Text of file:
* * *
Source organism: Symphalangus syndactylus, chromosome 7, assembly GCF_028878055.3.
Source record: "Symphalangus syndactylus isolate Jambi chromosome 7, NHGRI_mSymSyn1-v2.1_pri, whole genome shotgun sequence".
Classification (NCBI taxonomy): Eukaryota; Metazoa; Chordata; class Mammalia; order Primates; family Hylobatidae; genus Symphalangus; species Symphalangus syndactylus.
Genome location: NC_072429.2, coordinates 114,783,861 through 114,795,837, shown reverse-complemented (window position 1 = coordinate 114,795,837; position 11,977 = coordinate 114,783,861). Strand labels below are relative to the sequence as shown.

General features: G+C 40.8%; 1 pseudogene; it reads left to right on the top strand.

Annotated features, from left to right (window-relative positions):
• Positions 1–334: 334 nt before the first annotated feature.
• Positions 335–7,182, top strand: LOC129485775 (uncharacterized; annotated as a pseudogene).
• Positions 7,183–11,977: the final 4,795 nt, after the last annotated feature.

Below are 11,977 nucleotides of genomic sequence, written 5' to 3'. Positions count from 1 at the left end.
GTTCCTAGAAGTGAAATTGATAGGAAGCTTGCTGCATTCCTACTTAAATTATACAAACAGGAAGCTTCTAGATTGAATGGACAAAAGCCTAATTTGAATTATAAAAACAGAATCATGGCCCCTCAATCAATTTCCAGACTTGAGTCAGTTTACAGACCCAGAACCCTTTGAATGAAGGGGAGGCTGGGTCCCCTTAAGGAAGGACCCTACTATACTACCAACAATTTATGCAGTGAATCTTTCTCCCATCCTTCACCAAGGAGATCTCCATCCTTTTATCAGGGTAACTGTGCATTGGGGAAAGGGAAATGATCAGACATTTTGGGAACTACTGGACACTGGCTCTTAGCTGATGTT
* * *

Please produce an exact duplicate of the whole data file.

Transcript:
Source organism: Symphalangus syndactylus, chromosome 7, assembly GCF_028878055.3.
Source record: "Symphalangus syndactylus isolate Jambi chromosome 7, NHGRI_mSymSyn1-v2.1_pri, whole genome shotgun sequence".
Classification (NCBI taxonomy): Eukaryota; Metazoa; Chordata; class Mammalia; order Primates; family Hylobatidae; genus Symphalangus; species Symphalangus syndactylus.
Genome location: NC_072429.2, coordinates 114,783,861 through 114,795,837, shown reverse-complemented (window position 1 = coordinate 114,795,837; position 11,977 = coordinate 114,783,861). Strand labels below are relative to the sequence as shown.

General features: G+C 40.8%; 1 pseudogene; it reads left to right on the top strand.

Annotated features, from left to right (window-relative positions):
• Positions 1–334: 334 nt before the first annotated feature.
• Positions 335–7,182, top strand: LOC129485775 (uncharacterized; annotated as a pseudogene).
• Positions 7,183–11,977: the final 4,795 nt, after the last annotated feature.

Below are 11,977 nucleotides of genomic sequence, written 5' to 3'. Positions count from 1 at the left end.
GTTCCTAGAAGTGAAATTGATAGGAAGCTTGCTGCATTCCTACTTAAATTATACAAACAGGAAGCTTCTAGATTGAATGGACAAAAGCCTAATTTGAATTATAAAAACAGAATCATGGCCCCTCAATCAATTTCCAGACTTGAGTCAGTTTACAGACCCAGAACCCTTTGAATGAAGGGGAGGCTGGGTCCCCTTAAGGAAGGACCCTACTATACTACCAACAATTTATGCAGTGAATCTTTCTCCCATCCTTCACCAAGGAGATCTCCATCCTTTTATCAGGGTAACTGTGCATTGGGGAAAGGGAAATGATCAGACATTTTGGGAACTACTGGACACTGGCTCTTAGCTGATGTT